Mission Awareness Trip
Aug. 23 ñ 30, 2008
What kind of a country can we offer them?
Alongside a tremendous wealth gap, endemic corruption, organized crime and neighborhood gangs, you see the beauty of family relationships, the inspiring example of a struggling mother, the youthful spirit with close to half the population under age 19, a fertile land and a strong work ethic.
We can add a tremendous resilience after tragedies like Hurricane Mitch (1998) which killed some 5,000 and destroyed 70 percent of the crops. Unfortunately, thousands of promising Hondurans, most of them young, leave the country every year, most of them for the U.S. Basically, they are seduced by human traffickers who rake in $5,000-$6,000 per head per trip north. Farm families abandon their land and go into life-threatening debt for this one chance. When the sojourners are caught and deported, the families remain in debt for many years.†
Family testimony at morning prayer
Our group arrived for Sunday morning Mass at Las Mercedes Parish in El Progresso after the church was full, so we rounded out the doorway, greeting Father Raymond Pease, a veteran of 40 years in El Progreso.
Lourdes, her son, Cristian, 11, and daughter, Katia, 13, gave a beautiful testimony as part of our morning prayer on the second day of the trip. Lourdes and Wilfredo (working today) have seven children. They have hopes for better housing for their family, but for now, they are living in one room on property owned by Lourdesí mother. Lourdes is very grateful for the sponsorship of Cristian and Katia, so grateful that she serves as a liaison with the 169 sponsored families in Barrio Sandoval in San Pedro Sula.
We had a pleasant drive from San Pedro Sula, and then enjoyed several nice receptions by children and families, complete with hand-made banners and lots of hymns. One of the dads, Don Lorenzo, shared a song which he had composed about CFCA. Moms and dads talked of their participation (by the hundreds) in the various aspects of the project.†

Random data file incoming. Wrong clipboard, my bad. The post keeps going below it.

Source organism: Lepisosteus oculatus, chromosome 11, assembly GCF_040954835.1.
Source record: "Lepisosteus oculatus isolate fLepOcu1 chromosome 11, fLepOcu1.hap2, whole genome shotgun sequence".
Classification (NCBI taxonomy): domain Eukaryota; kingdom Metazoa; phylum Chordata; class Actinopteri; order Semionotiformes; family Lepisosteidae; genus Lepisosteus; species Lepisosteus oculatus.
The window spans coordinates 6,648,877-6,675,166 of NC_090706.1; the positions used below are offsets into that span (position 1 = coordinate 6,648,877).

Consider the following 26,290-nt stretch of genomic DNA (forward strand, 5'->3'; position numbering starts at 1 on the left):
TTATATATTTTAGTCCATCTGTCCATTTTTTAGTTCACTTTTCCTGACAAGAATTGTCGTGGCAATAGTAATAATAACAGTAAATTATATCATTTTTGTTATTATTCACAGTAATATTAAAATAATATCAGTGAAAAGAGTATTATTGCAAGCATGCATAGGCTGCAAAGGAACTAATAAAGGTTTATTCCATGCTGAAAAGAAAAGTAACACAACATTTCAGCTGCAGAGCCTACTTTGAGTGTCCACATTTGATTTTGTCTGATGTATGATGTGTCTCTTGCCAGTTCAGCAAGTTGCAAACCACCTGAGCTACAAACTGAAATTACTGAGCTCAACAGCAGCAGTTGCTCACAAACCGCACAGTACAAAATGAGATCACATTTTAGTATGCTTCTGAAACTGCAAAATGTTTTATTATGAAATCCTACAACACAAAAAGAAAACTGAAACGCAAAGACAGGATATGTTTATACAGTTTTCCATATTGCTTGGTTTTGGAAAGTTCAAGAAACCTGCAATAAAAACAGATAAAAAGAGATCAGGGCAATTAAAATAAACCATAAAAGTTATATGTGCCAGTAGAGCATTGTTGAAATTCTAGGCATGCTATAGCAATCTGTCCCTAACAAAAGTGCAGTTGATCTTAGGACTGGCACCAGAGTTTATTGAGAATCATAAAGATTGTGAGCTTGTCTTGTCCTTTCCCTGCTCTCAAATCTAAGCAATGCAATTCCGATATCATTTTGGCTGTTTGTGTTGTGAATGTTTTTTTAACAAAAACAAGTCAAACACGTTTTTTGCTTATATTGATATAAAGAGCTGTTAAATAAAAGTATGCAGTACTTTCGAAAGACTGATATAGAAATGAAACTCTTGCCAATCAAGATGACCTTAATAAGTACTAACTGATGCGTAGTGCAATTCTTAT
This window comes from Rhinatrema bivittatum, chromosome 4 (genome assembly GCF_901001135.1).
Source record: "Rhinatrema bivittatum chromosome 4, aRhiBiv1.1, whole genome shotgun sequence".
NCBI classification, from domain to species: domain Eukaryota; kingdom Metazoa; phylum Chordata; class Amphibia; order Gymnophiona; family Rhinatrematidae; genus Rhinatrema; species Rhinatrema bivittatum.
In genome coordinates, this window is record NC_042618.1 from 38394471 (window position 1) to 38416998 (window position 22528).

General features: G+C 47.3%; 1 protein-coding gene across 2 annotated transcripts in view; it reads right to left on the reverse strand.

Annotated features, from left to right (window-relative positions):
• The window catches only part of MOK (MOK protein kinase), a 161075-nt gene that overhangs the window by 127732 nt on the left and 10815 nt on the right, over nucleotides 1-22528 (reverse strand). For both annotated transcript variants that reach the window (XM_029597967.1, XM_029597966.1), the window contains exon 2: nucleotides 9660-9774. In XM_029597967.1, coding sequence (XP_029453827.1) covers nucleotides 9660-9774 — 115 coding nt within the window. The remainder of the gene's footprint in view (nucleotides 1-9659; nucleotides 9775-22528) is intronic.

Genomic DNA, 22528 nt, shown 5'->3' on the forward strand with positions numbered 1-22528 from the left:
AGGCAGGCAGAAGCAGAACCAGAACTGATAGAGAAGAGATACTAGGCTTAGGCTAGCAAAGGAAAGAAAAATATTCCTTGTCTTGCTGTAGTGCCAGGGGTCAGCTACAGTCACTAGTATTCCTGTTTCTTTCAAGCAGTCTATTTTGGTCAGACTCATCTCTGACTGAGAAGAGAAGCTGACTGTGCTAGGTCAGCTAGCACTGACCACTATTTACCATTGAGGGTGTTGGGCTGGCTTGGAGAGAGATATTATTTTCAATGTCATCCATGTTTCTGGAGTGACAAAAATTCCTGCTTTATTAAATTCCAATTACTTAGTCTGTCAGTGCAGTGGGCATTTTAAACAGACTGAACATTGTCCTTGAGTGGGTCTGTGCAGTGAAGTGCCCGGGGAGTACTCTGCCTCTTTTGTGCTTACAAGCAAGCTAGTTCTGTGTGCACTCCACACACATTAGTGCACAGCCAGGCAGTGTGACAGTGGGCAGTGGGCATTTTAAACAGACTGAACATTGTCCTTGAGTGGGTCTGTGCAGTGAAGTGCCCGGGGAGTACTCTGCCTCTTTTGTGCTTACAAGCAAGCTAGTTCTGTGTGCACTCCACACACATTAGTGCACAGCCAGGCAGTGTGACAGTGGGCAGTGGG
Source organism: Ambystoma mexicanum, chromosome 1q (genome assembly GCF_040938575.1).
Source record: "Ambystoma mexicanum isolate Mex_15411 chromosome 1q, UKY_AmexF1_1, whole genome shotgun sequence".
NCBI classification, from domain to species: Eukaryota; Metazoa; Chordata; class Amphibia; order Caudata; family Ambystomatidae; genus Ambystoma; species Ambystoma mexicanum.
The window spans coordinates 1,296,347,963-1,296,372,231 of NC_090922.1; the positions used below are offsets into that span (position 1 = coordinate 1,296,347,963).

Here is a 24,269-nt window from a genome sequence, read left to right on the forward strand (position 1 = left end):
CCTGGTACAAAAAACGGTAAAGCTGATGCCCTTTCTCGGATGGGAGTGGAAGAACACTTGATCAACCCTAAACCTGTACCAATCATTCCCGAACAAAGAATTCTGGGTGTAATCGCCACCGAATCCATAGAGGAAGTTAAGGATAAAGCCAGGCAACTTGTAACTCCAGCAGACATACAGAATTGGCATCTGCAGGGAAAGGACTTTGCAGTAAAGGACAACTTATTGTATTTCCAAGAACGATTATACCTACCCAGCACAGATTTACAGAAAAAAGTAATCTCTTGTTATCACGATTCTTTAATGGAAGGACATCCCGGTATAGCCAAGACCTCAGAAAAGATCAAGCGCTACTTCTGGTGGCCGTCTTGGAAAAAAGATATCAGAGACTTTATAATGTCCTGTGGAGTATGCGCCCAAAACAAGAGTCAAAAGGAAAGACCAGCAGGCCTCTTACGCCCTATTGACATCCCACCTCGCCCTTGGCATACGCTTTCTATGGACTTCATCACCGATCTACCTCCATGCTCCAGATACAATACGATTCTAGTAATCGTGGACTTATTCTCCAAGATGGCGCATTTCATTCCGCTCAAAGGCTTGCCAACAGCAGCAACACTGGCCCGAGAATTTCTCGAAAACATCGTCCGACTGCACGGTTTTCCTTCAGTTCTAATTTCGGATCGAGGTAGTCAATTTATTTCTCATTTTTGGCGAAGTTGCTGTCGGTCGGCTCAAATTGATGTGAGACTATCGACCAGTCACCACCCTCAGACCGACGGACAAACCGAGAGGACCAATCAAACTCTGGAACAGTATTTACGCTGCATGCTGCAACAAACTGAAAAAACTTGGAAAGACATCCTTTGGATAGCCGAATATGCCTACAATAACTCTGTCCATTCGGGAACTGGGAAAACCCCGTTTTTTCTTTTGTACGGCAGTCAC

Cake raffle finances education
We heard from CFCA scholar Oscar Garcia, who needs two more years to finish up a university degree in computer science. He has demonstrated very creative thought by organizing raffles of cakes made by his aunt to help finance his studies and transportation.††
CFCA provides hope amid challenging reality
Manuel Pineda gave a fine presentation at the CFCA center in Santa Barbara. Manuel is coordinator of the Santa Barbara project and legal representative of CFCA in Honduras. Xiomara, mother of their three girls and educator par excellence, is in charge of correspondence and communications. Hereís part of the reality of this project:†
ï 40 percent single momsóeven higher in urban areas
ï Average educational level of parents is two years elementary school
ï Subsistence livingówork one day/eat one dayómost families making it on about $1 per day
ï For many, CFCA is the father they never had or, a good husband helping to raise the kids
ï High hopes for their children
Comunidad Los Naranjos
After the hard rain through the night, it was a bit muddy getting in to this community, but very much worth it. Residents carried home-made, heart-shaped placards with the names of sponsored children and sponsors. In her presentation, DoÒa Inocente (CFCA mother) could not hold back tears of joy. ìIt is something very beautiful what we are living this day,î she said. The father of sponsored child Jose offered a simple and touching opening prayer. Sponsors helped with the distribution of food, beds and roperos (dresser drawers).
Noche CulturalóSanta Barbara
So many families showed up for our Noche Cultural in Santa Barbara that the temperature in the mid-sized hall rose dramatically. With lots of water, we were able to applaud the children, parents and staff through several hours of musical and theatrical numbers. I was interviewed for the evening news.
These fine sponsors had a wonderful time with their sponsored families. Please know of our love and prayers.
San Pedro Sula, Honduras